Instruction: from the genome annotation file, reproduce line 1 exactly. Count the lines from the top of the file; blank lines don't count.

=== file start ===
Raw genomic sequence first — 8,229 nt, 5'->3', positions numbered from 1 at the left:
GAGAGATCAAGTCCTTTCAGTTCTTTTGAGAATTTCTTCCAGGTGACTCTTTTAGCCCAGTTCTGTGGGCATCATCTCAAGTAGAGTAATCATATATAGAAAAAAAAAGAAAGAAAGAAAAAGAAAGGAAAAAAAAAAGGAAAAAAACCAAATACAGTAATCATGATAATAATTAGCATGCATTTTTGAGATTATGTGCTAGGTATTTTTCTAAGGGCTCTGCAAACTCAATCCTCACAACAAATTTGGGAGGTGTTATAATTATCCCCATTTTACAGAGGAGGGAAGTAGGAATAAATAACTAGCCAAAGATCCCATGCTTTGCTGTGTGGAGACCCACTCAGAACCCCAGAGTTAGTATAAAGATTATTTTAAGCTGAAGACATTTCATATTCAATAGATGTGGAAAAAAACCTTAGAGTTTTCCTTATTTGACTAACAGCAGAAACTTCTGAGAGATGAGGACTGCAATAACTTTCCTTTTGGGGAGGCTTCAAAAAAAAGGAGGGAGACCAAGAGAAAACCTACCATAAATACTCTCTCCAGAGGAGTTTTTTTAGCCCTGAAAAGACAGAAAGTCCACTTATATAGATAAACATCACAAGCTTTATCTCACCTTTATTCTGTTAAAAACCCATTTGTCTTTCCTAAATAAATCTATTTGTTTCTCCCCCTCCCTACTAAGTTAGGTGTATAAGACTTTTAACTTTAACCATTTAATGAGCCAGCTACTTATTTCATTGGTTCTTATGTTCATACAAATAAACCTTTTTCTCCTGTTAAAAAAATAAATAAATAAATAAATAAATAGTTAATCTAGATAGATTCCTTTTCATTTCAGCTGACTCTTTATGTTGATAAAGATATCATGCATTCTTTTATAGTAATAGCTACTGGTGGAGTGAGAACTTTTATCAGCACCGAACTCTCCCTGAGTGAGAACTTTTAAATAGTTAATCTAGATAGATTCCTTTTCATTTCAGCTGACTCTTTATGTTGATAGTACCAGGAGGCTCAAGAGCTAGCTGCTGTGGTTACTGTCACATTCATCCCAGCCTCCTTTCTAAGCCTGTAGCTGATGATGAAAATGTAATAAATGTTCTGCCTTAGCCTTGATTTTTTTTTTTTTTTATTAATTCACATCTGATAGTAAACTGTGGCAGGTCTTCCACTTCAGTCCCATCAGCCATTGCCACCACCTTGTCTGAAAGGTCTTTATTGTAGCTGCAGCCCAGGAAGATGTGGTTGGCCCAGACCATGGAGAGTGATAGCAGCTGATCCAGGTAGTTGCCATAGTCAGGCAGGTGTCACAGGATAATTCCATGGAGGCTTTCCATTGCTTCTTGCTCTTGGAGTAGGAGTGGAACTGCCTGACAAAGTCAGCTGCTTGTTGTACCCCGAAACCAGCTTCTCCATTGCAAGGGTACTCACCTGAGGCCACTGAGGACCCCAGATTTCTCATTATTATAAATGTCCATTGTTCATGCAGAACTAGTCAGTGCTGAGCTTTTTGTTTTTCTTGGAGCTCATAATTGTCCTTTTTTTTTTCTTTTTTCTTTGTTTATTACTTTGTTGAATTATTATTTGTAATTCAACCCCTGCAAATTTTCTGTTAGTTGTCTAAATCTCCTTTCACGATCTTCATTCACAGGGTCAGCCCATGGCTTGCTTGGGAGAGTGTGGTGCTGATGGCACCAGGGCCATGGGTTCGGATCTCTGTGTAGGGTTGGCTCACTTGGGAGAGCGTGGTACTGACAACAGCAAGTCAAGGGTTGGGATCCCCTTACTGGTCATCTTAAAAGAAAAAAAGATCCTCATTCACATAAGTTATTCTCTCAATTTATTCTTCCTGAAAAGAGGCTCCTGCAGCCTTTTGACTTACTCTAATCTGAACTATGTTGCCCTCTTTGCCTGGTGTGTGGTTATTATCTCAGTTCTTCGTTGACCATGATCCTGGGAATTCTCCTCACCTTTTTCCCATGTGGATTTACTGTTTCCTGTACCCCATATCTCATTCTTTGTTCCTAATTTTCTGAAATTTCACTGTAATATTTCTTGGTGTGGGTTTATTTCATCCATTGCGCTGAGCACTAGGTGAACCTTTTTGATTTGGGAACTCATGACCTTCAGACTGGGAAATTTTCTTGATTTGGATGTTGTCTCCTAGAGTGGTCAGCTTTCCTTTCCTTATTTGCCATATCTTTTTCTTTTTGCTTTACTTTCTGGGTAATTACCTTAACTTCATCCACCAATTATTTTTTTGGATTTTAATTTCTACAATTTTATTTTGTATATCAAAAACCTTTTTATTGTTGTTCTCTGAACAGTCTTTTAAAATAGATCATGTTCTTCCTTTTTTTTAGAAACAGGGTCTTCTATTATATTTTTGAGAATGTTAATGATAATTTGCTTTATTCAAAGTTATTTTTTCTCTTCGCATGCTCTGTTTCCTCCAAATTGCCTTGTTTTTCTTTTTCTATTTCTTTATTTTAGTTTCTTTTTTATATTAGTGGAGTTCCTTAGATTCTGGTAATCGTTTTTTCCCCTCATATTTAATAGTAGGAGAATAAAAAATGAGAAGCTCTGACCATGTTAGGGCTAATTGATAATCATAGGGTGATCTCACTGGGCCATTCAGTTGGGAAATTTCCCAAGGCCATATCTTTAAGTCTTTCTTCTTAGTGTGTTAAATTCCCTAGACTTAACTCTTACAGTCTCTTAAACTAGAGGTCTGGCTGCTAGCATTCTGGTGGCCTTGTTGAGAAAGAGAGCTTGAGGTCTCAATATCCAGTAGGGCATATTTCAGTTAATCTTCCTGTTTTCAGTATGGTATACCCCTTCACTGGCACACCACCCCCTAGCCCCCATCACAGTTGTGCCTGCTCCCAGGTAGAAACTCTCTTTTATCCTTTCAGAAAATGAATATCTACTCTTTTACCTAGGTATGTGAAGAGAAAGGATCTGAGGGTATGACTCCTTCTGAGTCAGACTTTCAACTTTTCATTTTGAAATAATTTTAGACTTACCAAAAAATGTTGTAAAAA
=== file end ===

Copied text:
Raw genomic sequence first — 8,229 nt, 5'->3', positions numbered from 1 at the left: